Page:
Powell’s testimony today before the Joint Economic Committee made clear that he was pleased with the results of the October FOMC meeting—both the message presented by the FOMC and the way that message was received—and saw no need for fine-tuning. The prepared remarks for Powell’s testimony mirrored very closely the sentiment of his October FOMC press conference and comments by other policymakers thereafter: “We see the current stance of monetary policy as likely to remain appropriate as long as incoming information about the economy remains broadly consistent with our outlook of moderate economic growth, a strong labor market, and inflation near our symmetric 2 percent objective.” This came with the general warning that “if developments emerge that cause a material reassessment of our outlook, we would respond accordingly. The policy is not on a preset course.” When asked about whether this stance amounted to a pause in the interest rate that would last through 2020, he said, “I wouldn’t say that at all.” He then referred explicitly to his prepared remarks and repeated the language used there.
Powell was upbeat on the trajectory of the U.S. economy. He was pleased to state that the economy is in “a very good place” but wanted to emphasize that the priority is to “keep it there” given the risks from “slowing global growth,” especially in manufacturing. He noted that the upbeat outlook depended on a virtuous cycle of continued job creation “at a solid level,” high household confidence, and growing wages.
However, “noteworthy risks” to the Fed’s favorable outlook remain. In his view, “sluggish growth abroad and trade developments” both “have weighed” on the economy and “pose ongoing risks” to the outlook. Powell was of course very careful about how he talked about the role of trade policy uncertainty. When asked directly about this, he replied: “So we have been hearing, now, for a year and a half, from companies—and I think this is fairly widely accepted now—that tariffs, but to an even greater extent, uncertainty around future trade policy is, for now, it has been weighing on business sentiment and is probably part of the global slowdown in manufacturing, in business investment, in exports, in trade, part of the story. There’s a much bigger story out there, but it’s a part of that.”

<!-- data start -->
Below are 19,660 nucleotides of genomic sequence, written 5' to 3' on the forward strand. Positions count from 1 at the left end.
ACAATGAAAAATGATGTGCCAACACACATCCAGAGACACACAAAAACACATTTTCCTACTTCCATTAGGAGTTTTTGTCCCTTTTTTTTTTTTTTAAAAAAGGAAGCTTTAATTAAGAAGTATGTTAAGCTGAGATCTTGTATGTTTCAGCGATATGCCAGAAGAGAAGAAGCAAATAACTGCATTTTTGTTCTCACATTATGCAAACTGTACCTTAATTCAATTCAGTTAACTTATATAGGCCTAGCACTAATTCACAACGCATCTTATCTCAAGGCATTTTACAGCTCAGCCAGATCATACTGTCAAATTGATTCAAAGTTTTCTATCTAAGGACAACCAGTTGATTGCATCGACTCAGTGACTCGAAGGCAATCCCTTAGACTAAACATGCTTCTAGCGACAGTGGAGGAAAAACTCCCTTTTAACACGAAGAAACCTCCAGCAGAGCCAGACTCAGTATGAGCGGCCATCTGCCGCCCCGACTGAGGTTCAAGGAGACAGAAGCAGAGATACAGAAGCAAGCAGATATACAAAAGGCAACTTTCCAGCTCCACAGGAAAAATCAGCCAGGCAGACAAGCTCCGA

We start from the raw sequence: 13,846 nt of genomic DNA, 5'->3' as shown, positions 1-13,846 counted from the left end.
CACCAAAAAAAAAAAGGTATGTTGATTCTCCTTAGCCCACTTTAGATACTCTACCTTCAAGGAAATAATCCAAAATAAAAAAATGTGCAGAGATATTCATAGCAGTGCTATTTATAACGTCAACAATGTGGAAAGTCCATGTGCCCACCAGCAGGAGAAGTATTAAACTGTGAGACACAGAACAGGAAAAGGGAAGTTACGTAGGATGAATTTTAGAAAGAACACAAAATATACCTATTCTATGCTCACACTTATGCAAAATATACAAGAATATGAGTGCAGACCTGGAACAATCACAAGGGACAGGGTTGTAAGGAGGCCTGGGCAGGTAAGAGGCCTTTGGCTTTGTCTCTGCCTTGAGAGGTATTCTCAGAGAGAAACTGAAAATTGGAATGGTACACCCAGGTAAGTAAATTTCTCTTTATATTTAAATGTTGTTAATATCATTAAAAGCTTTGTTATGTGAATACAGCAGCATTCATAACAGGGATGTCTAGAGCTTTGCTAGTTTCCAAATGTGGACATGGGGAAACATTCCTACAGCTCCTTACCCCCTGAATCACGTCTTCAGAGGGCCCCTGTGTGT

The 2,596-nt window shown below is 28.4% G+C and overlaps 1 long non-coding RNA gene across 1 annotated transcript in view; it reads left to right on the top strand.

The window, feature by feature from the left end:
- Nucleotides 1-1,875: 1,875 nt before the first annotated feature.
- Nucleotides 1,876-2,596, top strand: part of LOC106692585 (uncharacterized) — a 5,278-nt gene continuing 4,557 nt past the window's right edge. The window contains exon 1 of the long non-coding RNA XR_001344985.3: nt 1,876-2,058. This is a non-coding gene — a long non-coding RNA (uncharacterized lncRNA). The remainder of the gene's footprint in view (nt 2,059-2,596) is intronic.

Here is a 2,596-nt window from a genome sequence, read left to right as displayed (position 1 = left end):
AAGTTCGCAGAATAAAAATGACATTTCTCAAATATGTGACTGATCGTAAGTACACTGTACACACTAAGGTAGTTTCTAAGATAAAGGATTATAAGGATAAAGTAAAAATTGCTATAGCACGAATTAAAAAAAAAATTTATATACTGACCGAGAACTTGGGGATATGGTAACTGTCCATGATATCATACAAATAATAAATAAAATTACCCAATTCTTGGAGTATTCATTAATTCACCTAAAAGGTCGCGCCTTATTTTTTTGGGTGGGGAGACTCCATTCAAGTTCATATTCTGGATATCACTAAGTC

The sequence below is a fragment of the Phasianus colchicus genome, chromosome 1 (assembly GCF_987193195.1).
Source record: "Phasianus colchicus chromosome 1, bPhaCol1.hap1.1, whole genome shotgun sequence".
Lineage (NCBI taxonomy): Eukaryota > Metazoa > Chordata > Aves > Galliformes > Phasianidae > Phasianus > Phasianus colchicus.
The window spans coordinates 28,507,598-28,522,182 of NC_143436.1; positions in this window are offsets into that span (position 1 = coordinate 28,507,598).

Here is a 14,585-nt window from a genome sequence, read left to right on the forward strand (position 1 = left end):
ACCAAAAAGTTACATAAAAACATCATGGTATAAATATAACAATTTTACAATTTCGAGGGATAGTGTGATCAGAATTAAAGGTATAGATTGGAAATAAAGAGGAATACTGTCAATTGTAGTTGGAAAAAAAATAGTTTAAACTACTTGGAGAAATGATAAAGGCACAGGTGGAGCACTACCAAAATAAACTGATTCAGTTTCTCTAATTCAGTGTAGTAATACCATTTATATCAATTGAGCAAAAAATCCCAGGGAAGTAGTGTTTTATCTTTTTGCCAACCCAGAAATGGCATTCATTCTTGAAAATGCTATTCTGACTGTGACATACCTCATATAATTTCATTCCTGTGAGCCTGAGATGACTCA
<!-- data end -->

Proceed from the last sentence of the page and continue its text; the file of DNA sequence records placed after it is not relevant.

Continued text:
Inflation was not a major focus in this testimony. Powell warned that “persistent below-target inflation” could threaten the stability of longer-term inflation expectations. Those expectations are “at the lower end of their historical range.” There was absolutely no concern about excessively high inflation.
Regarding the labor market, he was “very open” to the idea that “we don’t know where maximum employment precisely is.” He said, “We have to have significant humility when we make estimates of that, and we’ve got to let the data speak to us.” He was very clear about what the data were saying: “the data are not sending any signal that the labor market is so hot or that inflation is moving up or anything like that.” Rather, “what we’ve learned is that the current level of unemployment is consistent with a strong labor market, but it is not one that is in any way presenting difficulties and it has many beneficial side effects, including pulling people back into the labor market, including wages moving up for people at the lower end of the wage spectrum.” Many of the questions touched on labor market issues, particularly wage growth, and Powell consistently reiterated that the Fed fully welcomes and sees no reason to lean against a strong labor market and rising wages in particular. When asked why wages aren’t growing faster, he replied that “wages should ultimately